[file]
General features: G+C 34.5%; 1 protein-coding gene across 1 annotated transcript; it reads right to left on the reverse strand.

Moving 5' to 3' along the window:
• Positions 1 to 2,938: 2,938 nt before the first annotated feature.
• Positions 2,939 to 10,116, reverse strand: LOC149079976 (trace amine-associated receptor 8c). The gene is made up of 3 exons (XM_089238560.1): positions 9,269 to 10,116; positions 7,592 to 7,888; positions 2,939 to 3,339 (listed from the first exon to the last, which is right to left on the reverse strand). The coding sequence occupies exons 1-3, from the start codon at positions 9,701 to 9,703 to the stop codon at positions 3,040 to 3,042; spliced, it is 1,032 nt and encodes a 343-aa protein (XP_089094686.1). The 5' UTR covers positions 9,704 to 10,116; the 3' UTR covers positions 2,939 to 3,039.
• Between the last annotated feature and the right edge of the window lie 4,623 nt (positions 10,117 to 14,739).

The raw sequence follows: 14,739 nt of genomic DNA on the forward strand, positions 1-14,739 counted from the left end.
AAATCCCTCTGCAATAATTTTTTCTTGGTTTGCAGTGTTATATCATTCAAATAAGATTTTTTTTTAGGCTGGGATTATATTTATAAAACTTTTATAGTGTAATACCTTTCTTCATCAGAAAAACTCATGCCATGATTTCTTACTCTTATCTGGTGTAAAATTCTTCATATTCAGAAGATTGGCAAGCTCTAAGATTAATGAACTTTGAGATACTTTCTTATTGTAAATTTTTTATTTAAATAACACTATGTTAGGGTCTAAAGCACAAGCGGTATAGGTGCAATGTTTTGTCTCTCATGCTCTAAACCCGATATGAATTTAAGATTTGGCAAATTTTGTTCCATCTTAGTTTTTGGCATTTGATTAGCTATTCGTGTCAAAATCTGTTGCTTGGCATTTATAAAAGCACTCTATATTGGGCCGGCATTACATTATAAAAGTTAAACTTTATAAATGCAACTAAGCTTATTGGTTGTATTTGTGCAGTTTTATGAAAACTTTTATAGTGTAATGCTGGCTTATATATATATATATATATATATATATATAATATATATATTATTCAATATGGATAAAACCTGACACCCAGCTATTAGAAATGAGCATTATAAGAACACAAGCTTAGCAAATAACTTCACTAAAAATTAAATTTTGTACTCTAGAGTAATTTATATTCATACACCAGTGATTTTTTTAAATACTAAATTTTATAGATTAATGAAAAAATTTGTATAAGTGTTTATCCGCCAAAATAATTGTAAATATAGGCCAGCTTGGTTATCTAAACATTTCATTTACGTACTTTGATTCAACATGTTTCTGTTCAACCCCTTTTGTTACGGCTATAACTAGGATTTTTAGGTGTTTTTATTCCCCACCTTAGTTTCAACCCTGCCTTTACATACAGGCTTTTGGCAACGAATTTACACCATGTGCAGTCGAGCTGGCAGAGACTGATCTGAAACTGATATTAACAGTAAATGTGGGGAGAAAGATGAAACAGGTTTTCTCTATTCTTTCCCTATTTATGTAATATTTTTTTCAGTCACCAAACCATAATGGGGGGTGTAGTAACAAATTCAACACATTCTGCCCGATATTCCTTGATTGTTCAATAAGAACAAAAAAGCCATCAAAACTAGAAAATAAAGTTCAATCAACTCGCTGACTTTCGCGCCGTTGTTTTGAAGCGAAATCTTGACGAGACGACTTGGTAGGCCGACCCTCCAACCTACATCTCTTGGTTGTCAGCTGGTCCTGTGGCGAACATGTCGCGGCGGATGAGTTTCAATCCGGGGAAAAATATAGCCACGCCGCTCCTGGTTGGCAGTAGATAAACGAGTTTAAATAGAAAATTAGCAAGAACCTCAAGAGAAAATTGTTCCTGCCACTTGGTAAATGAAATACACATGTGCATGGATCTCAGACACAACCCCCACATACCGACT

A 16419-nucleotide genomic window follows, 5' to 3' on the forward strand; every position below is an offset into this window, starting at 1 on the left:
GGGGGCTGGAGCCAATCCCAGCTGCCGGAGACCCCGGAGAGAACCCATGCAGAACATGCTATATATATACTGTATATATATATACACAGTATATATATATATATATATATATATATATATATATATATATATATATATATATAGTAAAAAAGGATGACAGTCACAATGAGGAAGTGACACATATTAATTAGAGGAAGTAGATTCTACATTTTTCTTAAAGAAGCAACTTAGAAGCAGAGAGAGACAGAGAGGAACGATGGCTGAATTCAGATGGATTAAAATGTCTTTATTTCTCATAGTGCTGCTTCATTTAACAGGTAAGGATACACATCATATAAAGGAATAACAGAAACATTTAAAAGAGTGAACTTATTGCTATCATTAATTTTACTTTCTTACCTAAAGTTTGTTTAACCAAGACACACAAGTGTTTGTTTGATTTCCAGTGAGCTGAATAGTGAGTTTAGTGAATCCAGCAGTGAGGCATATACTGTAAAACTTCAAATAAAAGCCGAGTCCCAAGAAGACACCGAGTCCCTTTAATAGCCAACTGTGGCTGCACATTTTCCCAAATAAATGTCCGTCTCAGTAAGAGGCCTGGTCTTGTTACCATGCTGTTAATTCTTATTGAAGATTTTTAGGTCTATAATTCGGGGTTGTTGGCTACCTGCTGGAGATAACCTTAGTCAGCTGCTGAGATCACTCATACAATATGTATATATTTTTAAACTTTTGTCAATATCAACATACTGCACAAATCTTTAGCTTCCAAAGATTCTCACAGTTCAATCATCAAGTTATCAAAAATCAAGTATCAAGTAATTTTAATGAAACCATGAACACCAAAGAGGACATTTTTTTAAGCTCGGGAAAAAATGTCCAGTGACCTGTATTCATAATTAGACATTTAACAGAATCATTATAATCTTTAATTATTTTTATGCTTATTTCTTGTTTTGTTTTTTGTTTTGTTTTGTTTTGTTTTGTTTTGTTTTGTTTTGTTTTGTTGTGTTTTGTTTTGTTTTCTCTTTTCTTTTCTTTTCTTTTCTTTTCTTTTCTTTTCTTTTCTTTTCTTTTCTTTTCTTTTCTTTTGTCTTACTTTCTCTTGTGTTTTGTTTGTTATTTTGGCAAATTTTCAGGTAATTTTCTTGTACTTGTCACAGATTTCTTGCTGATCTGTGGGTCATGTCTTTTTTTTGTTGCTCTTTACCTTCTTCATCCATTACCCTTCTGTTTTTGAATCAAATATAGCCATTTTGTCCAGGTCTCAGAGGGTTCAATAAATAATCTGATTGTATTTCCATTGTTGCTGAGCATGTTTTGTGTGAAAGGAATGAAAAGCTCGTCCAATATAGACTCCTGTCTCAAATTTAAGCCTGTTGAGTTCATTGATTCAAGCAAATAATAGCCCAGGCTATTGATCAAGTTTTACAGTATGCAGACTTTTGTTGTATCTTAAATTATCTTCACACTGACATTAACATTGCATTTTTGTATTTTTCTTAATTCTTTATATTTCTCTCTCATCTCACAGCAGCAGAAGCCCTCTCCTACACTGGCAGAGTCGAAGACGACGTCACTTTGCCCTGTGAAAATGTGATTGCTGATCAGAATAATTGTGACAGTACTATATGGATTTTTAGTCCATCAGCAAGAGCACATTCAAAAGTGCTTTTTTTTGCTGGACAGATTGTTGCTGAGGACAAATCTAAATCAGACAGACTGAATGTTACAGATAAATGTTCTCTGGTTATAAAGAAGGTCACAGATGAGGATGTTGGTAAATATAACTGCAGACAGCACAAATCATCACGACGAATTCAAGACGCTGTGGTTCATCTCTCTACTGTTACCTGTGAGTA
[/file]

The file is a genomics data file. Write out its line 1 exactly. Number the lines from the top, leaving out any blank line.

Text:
General features: G+C 34.5%; 1 protein-coding gene across 1 annotated transcript; it reads right to left on the reverse strand.